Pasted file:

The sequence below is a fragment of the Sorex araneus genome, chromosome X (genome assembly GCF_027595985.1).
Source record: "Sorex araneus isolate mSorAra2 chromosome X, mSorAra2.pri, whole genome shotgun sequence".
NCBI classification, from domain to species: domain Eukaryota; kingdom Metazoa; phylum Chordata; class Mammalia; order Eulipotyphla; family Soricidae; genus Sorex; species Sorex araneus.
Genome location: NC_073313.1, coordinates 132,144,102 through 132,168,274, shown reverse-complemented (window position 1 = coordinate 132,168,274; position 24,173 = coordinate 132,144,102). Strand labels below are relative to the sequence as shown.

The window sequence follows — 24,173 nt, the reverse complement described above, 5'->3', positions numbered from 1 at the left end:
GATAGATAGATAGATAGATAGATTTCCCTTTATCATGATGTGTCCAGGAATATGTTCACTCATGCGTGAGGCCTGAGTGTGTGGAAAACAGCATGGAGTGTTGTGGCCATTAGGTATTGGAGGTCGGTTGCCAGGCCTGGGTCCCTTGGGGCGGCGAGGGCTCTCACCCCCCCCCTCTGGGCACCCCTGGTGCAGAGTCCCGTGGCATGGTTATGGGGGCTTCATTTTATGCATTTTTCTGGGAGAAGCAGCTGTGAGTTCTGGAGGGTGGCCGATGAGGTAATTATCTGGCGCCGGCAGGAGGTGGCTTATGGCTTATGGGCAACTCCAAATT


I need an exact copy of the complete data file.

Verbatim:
The sequence below is a fragment of the Sorex araneus genome, chromosome X (genome assembly GCF_027595985.1).
Source record: "Sorex araneus isolate mSorAra2 chromosome X, mSorAra2.pri, whole genome shotgun sequence".
NCBI classification, from domain to species: domain Eukaryota; kingdom Metazoa; phylum Chordata; class Mammalia; order Eulipotyphla; family Soricidae; genus Sorex; species Sorex araneus.
Genome location: NC_073313.1, coordinates 132,144,102 through 132,168,274, shown reverse-complemented (window position 1 = coordinate 132,168,274; position 24,173 = coordinate 132,144,102). Strand labels below are relative to the sequence as shown.

The window sequence follows — 24,173 nt, the reverse complement described above, 5'->3', positions numbered from 1 at the left end:
GATAGATAGATAGATAGATAGATTTCCCTTTATCATGATGTGTCCAGGAATATGTTCACTCATGCGTGAGGCCTGAGTGTGTGGAAAACAGCATGGAGTGTTGTGGCCATTAGGTATTGGAGGTCGGTTGCCAGGCCTGGGTCCCTTGGGGCGGCGAGGGCTCTCACCCCCCCCCTCTGGGCACCCCTGGTGCAGAGTCCCGTGGCATGGTTATGGGGGCTTCATTTTATGCATTTTTCTGGGAGAAGCAGCTGTGAGTTCTGGAGGGTGGCCGATGAGGTAATTATCTGGCGCCGGCAGGAGGTGGCTTATGGCTTATGGGCAACTCCAAATT